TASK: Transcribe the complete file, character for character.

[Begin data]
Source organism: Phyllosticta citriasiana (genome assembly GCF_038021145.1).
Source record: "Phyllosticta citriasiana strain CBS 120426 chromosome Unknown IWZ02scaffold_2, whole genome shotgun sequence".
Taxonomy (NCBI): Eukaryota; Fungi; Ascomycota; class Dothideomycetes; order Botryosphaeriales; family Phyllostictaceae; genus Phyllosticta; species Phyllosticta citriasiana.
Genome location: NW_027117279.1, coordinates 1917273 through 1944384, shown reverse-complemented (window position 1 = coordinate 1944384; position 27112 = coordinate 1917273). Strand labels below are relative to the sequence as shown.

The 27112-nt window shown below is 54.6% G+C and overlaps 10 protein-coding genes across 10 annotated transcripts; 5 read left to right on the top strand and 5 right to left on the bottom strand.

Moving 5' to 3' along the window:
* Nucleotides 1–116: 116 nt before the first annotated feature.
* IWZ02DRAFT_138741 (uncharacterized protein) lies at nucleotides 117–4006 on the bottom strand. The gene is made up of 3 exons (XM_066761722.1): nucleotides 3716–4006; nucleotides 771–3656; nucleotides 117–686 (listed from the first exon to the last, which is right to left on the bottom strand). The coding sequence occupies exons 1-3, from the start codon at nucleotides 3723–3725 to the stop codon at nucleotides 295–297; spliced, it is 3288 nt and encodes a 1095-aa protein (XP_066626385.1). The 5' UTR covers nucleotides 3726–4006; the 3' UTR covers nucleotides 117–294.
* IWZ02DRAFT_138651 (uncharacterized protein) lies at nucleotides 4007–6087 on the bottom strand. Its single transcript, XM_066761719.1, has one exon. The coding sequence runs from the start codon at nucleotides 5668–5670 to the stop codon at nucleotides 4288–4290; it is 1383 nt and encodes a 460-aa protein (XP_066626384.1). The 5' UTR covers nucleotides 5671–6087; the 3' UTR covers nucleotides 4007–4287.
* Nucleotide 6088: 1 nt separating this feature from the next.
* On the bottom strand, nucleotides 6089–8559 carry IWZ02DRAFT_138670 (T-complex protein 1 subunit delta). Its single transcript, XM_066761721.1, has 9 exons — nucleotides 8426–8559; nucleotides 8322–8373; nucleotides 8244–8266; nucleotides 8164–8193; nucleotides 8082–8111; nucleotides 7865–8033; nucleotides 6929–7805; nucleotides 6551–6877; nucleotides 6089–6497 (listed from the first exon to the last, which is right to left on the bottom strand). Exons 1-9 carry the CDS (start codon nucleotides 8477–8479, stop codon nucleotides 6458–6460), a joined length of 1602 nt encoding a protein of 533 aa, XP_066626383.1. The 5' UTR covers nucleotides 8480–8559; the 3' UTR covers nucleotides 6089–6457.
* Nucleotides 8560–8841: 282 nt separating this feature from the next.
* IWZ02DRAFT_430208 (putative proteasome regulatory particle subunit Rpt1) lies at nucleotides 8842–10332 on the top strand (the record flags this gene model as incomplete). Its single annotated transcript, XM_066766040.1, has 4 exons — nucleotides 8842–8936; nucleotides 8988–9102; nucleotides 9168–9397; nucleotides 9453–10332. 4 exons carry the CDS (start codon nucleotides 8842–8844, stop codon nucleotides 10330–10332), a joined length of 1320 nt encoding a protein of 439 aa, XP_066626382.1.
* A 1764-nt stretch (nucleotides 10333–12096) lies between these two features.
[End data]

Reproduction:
Source organism: Phyllosticta citriasiana (genome assembly GCF_038021145.1).
Source record: "Phyllosticta citriasiana strain CBS 120426 chromosome Unknown IWZ02scaffold_2, whole genome shotgun sequence".
Taxonomy (NCBI): Eukaryota; Fungi; Ascomycota; class Dothideomycetes; order Botryosphaeriales; family Phyllostictaceae; genus Phyllosticta; species Phyllosticta citriasiana.
Genome location: NW_027117279.1, coordinates 1917273 through 1944384, shown reverse-complemented (window position 1 = coordinate 1944384; position 27112 = coordinate 1917273). Strand labels below are relative to the sequence as shown.

The 27112-nt window shown below is 54.6% G+C and overlaps 10 protein-coding genes across 10 annotated transcripts; 5 read left to right on the top strand and 5 right to left on the bottom strand.

Moving 5' to 3' along the window:
* Nucleotides 1–116: 116 nt before the first annotated feature.
* IWZ02DRAFT_138741 (uncharacterized protein) lies at nucleotides 117–4006 on the bottom strand. The gene is made up of 3 exons (XM_066761722.1): nucleotides 3716–4006; nucleotides 771–3656; nucleotides 117–686 (listed from the first exon to the last, which is right to left on the bottom strand). The coding sequence occupies exons 1-3, from the start codon at nucleotides 3723–3725 to the stop codon at nucleotides 295–297; spliced, it is 3288 nt and encodes a 1095-aa protein (XP_066626385.1). The 5' UTR covers nucleotides 3726–4006; the 3' UTR covers nucleotides 117–294.
* IWZ02DRAFT_138651 (uncharacterized protein) lies at nucleotides 4007–6087 on the bottom strand. Its single transcript, XM_066761719.1, has one exon. The coding sequence runs from the start codon at nucleotides 5668–5670 to the stop codon at nucleotides 4288–4290; it is 1383 nt and encodes a 460-aa protein (XP_066626384.1). The 5' UTR covers nucleotides 5671–6087; the 3' UTR covers nucleotides 4007–4287.
* Nucleotide 6088: 1 nt separating this feature from the next.
* On the bottom strand, nucleotides 6089–8559 carry IWZ02DRAFT_138670 (T-complex protein 1 subunit delta). Its single transcript, XM_066761721.1, has 9 exons — nucleotides 8426–8559; nucleotides 8322–8373; nucleotides 8244–8266; nucleotides 8164–8193; nucleotides 8082–8111; nucleotides 7865–8033; nucleotides 6929–7805; nucleotides 6551–6877; nucleotides 6089–6497 (listed from the first exon to the last, which is right to left on the bottom strand). Exons 1-9 carry the CDS (start codon nucleotides 8477–8479, stop codon nucleotides 6458–6460), a joined length of 1602 nt encoding a protein of 533 aa, XP_066626383.1. The 5' UTR covers nucleotides 8480–8559; the 3' UTR covers nucleotides 6089–6457.
* Nucleotides 8560–8841: 282 nt separating this feature from the next.
* IWZ02DRAFT_430208 (putative proteasome regulatory particle subunit Rpt1) lies at nucleotides 8842–10332 on the top strand (the record flags this gene model as incomplete). Its single annotated transcript, XM_066766040.1, has 4 exons — nucleotides 8842–8936; nucleotides 8988–9102; nucleotides 9168–9397; nucleotides 9453–10332. 4 exons carry the CDS (start codon nucleotides 8842–8844, stop codon nucleotides 10330–10332), a joined length of 1320 nt encoding a protein of 439 aa, XP_066626382.1.
* A 1764-nt stretch (nucleotides 10333–12096) lies between these two features.